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IMF says Pakistan makes some progress on tax, but more needed

ISLAMABAD: Pakistan, long plagued by corruption and tax dodging, has made some progress in collecting taxes but more reform is needed for it to become one of the world’s more successful emerging markets, the International Monetary Fund said on Tuesday.

Last month, the IMF released a tranche of $501 million halfway through a three-year IMF-supported loan program “based on the solid progress” made on Pakistan’s economic reform agenda.

Cracking down on tax evasion is key to that program. Only about one in 200 citizens files income tax, leaving the state begging donors to fund crumbling schools and hospitals.

Anger over poor public services fuels the Taliban insurgency and other militant groups destabilizing the nuclear-armed nation. There’s little political will to improve tax collection. Most legislators and many ministers are tax evaders too.

Although income tax collection remains abysmal, the IMF said Pakistan made some progress on eliminating special tax breaks often granted to political cronies.

“Pakistan has these so-called Statutory Regulatory Orders (SROs), which grant tax exemptions and concessions, riddling the tax system with loopholes,” Jeffrey Franks, the IMF’s outgoing mission chief for Pakistan, said on the IMF’s website.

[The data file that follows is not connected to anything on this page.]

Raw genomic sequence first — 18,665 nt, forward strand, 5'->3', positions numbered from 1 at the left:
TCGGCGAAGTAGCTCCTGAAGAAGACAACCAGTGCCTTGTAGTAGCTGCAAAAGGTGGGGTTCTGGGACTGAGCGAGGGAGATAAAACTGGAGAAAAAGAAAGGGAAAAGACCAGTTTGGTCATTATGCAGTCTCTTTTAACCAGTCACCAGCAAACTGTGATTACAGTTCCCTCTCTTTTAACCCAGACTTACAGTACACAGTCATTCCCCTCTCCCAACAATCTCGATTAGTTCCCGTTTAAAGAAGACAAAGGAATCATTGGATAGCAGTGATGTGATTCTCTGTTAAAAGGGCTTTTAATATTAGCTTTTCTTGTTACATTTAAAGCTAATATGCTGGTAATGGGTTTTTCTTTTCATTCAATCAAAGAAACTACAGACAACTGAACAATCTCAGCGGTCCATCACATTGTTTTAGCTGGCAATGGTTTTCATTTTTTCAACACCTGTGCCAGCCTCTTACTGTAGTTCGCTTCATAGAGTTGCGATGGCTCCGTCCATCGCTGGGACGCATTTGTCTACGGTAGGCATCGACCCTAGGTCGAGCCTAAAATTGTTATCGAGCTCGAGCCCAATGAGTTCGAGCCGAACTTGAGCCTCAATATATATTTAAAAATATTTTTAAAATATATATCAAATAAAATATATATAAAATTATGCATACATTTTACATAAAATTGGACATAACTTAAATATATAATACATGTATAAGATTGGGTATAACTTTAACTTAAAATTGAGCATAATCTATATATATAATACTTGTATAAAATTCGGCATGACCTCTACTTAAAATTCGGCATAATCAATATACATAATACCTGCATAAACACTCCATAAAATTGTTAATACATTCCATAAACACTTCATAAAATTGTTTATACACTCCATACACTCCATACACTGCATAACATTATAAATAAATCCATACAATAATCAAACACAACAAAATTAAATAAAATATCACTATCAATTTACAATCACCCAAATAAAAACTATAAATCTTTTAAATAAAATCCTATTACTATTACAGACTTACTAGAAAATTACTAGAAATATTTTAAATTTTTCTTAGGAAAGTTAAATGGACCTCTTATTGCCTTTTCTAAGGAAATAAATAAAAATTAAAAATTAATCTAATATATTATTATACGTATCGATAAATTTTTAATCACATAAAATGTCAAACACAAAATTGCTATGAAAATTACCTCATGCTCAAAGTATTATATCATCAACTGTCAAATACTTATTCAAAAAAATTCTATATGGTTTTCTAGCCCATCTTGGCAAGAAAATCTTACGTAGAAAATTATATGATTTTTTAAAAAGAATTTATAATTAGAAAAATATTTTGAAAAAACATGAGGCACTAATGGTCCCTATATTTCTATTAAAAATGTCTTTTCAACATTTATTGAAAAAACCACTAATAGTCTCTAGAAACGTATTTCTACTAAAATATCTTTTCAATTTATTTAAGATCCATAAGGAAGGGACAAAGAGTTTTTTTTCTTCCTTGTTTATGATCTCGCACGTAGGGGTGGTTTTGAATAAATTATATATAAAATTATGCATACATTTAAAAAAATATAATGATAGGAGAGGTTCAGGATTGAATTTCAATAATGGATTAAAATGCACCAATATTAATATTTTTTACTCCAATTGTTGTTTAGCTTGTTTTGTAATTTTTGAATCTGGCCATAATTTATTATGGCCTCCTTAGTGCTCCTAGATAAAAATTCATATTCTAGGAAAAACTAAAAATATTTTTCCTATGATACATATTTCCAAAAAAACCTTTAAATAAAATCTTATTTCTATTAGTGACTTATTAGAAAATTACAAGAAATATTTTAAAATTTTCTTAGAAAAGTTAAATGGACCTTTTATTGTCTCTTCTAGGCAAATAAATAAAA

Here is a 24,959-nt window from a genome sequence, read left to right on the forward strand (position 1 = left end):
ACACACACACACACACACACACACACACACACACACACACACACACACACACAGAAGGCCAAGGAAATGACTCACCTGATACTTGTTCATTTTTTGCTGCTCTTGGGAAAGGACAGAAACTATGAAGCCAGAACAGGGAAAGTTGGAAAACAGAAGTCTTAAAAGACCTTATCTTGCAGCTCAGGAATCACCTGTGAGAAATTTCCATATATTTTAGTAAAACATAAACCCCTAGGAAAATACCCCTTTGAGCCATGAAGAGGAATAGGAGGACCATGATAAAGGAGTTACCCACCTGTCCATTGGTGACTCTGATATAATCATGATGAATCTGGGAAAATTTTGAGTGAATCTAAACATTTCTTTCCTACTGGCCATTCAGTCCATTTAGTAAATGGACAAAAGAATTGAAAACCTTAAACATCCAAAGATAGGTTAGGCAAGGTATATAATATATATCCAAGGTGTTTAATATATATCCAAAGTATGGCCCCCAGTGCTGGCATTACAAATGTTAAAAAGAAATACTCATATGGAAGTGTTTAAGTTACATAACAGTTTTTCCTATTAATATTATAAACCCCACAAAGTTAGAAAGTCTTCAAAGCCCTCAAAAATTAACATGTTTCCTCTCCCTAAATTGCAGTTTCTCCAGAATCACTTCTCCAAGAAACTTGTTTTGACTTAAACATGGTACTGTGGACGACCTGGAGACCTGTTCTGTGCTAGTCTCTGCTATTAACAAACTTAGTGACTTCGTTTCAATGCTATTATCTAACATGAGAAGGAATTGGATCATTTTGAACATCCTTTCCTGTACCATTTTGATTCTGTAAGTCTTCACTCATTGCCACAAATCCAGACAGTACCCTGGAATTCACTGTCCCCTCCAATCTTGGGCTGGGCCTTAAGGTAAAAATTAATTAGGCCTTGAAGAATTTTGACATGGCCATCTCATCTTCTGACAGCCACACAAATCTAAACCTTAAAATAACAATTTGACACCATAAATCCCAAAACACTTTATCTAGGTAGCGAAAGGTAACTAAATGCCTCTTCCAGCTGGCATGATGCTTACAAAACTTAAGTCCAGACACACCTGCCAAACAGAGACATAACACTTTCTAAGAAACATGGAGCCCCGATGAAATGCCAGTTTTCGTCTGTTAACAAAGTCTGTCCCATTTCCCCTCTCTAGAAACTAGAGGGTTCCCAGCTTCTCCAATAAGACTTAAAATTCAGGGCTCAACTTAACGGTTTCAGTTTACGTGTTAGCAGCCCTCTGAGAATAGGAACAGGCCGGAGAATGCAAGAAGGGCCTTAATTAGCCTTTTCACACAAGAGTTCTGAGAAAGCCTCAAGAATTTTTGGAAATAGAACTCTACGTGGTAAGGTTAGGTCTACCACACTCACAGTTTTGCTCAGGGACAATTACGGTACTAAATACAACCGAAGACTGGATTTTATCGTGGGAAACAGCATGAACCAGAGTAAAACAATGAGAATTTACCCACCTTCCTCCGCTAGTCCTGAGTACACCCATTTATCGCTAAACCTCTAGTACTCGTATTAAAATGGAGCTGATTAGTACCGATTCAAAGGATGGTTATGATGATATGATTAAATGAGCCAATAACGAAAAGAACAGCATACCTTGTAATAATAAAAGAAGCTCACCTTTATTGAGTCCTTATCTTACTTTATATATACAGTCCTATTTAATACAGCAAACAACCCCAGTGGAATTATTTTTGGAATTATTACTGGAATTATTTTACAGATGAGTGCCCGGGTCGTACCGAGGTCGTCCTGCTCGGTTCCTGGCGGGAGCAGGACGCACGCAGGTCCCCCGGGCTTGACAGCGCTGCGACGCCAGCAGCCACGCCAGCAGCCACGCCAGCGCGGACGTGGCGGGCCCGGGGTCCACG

“At the beginning of this fiscal year, the government eliminated a significant number of those SROs, and it is expected to improve tax collection from that source by about 0.3 percent of GDP this year.”

He said the upcoming budget would eliminate another batch of SROs worth a similar amount.

“The government has also made some headway in administering taxes – catching the people who are evading taxes, making sure that they pay, and collecting taxes in a more efficient manner, but much more is needed,” he said, especially at the provincial level.

No one has been prosecuted in Pakistan for income tax evasion for nearly 30 years.

Prominent business journalist Khurram Hussain said the IMF was putting a positive spin on the results.

“My reading is that it is more political than economic, the judgment they are giving,” he said. “Whatever improvement in revenues has come, it has all come from non-tax revenues from things like surcharges, petrol and things like.”

Such charges disproportionately squeeze the poor while millionaires still largely avoid paying up.

Franks said a balance-of-payments crisis had been averted in Pakistan since it approached the IMF for support in 2013.

“Reserves at the (central) State Bank of Pakistan, which had declined to perilously low levels, are now rebounding.”

But 11 of 12 IMF programs in Pakistan have been scrapped because it failed to institute reforms. -Reuters

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